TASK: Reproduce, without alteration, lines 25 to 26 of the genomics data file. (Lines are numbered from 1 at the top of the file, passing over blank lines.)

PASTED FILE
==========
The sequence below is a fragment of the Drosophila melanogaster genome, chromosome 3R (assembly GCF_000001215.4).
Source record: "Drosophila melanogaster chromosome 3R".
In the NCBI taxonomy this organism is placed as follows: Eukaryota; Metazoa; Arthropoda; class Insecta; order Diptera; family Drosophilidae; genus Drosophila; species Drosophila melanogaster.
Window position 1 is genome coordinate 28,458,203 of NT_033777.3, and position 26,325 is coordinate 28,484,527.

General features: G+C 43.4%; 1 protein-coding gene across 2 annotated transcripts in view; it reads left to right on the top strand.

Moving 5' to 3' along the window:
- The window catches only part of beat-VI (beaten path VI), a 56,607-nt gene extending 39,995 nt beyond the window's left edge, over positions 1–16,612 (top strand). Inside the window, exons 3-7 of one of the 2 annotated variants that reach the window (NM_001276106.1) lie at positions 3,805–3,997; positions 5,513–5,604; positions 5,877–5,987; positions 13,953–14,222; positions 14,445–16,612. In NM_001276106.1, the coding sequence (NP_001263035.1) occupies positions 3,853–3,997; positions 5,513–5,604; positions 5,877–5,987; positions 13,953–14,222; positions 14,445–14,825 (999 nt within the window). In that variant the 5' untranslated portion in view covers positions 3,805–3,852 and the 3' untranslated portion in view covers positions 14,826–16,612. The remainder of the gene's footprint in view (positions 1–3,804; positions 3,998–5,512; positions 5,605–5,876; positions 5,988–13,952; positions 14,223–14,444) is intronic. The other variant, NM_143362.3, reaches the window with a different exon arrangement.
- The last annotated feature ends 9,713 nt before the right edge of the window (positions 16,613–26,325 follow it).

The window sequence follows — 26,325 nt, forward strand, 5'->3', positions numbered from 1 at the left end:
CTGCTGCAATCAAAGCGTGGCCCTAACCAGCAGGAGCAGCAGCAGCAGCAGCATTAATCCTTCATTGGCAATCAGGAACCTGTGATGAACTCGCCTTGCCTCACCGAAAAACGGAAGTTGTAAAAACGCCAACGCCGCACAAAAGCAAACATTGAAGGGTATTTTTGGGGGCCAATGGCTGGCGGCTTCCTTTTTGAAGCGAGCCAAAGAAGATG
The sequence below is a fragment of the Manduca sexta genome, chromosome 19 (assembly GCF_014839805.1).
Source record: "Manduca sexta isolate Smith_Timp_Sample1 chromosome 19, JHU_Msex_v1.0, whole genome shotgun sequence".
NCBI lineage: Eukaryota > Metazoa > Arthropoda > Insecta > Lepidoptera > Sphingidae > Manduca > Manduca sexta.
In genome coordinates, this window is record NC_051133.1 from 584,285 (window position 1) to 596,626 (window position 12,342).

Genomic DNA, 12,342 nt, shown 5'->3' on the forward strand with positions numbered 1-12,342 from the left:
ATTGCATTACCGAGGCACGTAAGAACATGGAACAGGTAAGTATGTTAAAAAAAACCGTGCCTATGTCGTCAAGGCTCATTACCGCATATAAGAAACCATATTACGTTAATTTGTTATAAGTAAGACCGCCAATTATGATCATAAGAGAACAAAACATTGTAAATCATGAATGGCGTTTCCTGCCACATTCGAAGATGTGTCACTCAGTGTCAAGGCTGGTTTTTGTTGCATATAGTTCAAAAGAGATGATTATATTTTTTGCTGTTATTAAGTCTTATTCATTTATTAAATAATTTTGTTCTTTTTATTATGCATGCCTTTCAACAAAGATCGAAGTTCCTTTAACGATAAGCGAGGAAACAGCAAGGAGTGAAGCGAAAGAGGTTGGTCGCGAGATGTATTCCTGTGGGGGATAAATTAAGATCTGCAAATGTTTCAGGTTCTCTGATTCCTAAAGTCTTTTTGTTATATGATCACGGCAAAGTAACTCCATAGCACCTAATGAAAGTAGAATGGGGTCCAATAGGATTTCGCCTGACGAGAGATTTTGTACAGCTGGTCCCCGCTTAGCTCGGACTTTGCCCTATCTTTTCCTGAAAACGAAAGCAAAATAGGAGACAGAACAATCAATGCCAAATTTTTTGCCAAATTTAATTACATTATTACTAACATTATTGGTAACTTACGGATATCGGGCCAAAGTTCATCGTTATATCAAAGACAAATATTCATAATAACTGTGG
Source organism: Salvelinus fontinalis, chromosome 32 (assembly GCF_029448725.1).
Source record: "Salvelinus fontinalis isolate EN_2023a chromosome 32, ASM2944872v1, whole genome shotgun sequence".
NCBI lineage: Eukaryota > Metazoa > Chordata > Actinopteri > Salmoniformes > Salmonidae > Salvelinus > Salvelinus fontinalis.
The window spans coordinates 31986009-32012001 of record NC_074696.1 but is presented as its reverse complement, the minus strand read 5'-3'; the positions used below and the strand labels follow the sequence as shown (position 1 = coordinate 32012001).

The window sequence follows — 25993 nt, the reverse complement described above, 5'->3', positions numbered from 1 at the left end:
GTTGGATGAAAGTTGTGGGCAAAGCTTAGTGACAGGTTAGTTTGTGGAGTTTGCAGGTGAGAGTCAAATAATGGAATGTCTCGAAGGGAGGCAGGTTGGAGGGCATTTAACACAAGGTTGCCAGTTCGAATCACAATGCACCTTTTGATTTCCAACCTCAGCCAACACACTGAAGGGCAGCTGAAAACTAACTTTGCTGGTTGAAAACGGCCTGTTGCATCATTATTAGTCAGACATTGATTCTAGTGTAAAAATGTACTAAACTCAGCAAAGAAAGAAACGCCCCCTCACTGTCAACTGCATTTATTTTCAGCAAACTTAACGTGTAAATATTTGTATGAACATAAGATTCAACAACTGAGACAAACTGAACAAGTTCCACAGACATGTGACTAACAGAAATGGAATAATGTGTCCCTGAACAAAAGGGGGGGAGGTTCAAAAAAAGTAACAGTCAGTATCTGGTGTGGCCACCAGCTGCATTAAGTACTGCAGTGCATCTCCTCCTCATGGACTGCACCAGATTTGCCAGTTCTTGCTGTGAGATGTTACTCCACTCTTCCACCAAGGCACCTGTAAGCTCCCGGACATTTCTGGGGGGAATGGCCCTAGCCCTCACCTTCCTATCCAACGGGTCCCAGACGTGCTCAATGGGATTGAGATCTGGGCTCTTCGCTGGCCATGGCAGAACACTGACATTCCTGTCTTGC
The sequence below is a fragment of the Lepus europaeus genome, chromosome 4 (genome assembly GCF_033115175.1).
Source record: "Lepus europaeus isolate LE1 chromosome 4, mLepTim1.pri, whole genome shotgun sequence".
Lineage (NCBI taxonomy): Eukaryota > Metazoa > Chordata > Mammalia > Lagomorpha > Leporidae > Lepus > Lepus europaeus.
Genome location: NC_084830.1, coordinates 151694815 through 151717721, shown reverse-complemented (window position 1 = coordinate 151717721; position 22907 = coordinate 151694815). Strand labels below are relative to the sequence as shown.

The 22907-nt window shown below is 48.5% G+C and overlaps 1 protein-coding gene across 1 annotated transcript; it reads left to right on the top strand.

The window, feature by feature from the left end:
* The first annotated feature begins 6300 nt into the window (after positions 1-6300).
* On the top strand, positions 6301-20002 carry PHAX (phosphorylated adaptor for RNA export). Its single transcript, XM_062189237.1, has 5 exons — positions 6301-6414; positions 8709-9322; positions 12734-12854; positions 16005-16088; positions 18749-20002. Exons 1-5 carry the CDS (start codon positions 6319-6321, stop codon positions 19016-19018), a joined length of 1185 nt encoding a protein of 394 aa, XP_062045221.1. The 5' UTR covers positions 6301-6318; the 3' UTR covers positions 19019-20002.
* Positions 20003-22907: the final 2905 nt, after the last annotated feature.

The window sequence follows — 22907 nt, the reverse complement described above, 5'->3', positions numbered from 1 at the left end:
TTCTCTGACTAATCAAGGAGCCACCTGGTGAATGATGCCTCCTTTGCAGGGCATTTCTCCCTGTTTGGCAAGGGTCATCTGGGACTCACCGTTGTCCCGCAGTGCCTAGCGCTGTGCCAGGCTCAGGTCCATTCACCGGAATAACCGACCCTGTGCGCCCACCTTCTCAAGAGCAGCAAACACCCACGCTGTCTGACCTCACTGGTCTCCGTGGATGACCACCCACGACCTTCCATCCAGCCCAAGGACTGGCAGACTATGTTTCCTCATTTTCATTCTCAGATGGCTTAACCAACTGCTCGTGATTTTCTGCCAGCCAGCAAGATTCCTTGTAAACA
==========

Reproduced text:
Lineage (NCBI taxonomy): Eukaryota > Metazoa > Chordata > Mammalia > Lagomorpha > Leporidae > Lepus > Lepus europaeus.
Genome location: NC_084830.1, coordinates 151694815 through 151717721, shown reverse-complemented (window position 1 = coordinate 151717721; position 22907 = coordinate 151694815). Strand labels below are relative to the sequence as shown.